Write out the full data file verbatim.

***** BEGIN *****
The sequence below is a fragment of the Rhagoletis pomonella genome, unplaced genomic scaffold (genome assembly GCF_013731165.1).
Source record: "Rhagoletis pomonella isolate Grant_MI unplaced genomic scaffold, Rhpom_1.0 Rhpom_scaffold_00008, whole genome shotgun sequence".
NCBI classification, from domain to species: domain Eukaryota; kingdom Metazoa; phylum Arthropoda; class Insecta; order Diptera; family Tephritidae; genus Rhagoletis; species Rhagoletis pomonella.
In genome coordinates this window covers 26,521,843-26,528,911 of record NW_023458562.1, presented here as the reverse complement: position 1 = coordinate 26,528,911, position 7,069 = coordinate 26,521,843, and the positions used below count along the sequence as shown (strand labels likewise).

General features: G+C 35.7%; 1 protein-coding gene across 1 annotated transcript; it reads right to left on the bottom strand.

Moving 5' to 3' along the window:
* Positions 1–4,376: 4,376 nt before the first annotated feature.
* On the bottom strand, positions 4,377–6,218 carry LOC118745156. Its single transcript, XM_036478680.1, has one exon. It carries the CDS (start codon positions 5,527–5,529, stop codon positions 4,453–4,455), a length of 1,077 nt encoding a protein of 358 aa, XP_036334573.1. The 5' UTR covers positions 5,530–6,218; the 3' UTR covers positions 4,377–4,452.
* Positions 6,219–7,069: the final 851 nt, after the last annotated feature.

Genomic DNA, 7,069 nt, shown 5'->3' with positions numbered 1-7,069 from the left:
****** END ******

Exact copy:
The sequence below is a fragment of the Rhagoletis pomonella genome, unplaced genomic scaffold (genome assembly GCF_013731165.1).
Source record: "Rhagoletis pomonella isolate Grant_MI unplaced genomic scaffold, Rhpom_1.0 Rhpom_scaffold_00008, whole genome shotgun sequence".
NCBI classification, from domain to species: domain Eukaryota; kingdom Metazoa; phylum Arthropoda; class Insecta; order Diptera; family Tephritidae; genus Rhagoletis; species Rhagoletis pomonella.
In genome coordinates this window covers 26,521,843-26,528,911 of record NW_023458562.1, presented here as the reverse complement: position 1 = coordinate 26,528,911, position 7,069 = coordinate 26,521,843, and the positions used below count along the sequence as shown (strand labels likewise).

General features: G+C 35.7%; 1 protein-coding gene across 1 annotated transcript; it reads right to left on the bottom strand.

Moving 5' to 3' along the window:
* Positions 1–4,376: 4,376 nt before the first annotated feature.
* On the bottom strand, positions 4,377–6,218 carry LOC118745156. Its single transcript, XM_036478680.1, has one exon. It carries the CDS (start codon positions 5,527–5,529, stop codon positions 4,453–4,455), a length of 1,077 nt encoding a protein of 358 aa, XP_036334573.1. The 5' UTR covers positions 5,530–6,218; the 3' UTR covers positions 4,377–4,452.
* Positions 6,219–7,069: the final 851 nt, after the last annotated feature.

Genomic DNA, 7,069 nt, shown 5'->3' with positions numbered 1-7,069 from the left: